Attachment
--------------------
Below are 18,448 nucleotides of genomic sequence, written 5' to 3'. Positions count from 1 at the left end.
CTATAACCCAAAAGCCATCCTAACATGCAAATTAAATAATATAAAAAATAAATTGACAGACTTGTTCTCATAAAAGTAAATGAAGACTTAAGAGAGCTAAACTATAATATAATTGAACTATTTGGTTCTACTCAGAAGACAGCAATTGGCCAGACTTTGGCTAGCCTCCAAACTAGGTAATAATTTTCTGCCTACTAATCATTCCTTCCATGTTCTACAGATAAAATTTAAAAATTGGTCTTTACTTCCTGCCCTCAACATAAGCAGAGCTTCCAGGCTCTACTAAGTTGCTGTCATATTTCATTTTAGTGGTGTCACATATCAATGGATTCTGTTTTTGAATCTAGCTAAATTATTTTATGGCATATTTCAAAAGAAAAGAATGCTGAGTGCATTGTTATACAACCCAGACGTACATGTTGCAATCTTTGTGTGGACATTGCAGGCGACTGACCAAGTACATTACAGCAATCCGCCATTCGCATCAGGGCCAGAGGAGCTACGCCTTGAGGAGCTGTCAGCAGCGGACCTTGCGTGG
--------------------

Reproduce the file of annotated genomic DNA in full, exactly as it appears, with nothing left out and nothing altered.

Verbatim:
Below are 18,448 nucleotides of genomic sequence, written 5' to 3'. Positions count from 1 at the left end.
CTATAACCCAAAAGCCATCCTAACATGCAAATTAAATAATATAAAAAATAAATTGACAGACTTGTTCTCATAAAAGTAAATGAAGACTTAAGAGAGCTAAACTATAATATAATTGAACTATTTGGTTCTACTCAGAAGACAGCAATTGGCCAGACTTTGGCTAGCCTCCAAACTAGGTAATAATTTTCTGCCTACTAATCATTCCTTCCATGTTCTACAGATAAAATTTAAAAATTGGTCTTTACTTCCTGCCCTCAACATAAGCAGAGCTTCCAGGCTCTACTAAGTTGCTGTCATATTTCATTTTAGTGGTGTCACATATCAATGGATTCTGTTTTTGAATCTAGCTAAATTATTTTATGGCATATTTCAAAAGAAAAGAATGCTGAGTGCATTGTTATACAACCCAGACGTACATGTTGCAATCTTTGTGTGGACATTGCAGGCGACTGACCAAGTACATTACAGCAATCCGCCATTCGCATCAGGGCCAGAGGAGCTACGCCTTGAGGAGCTGTCAGCAGCGGACCTTGCGTGG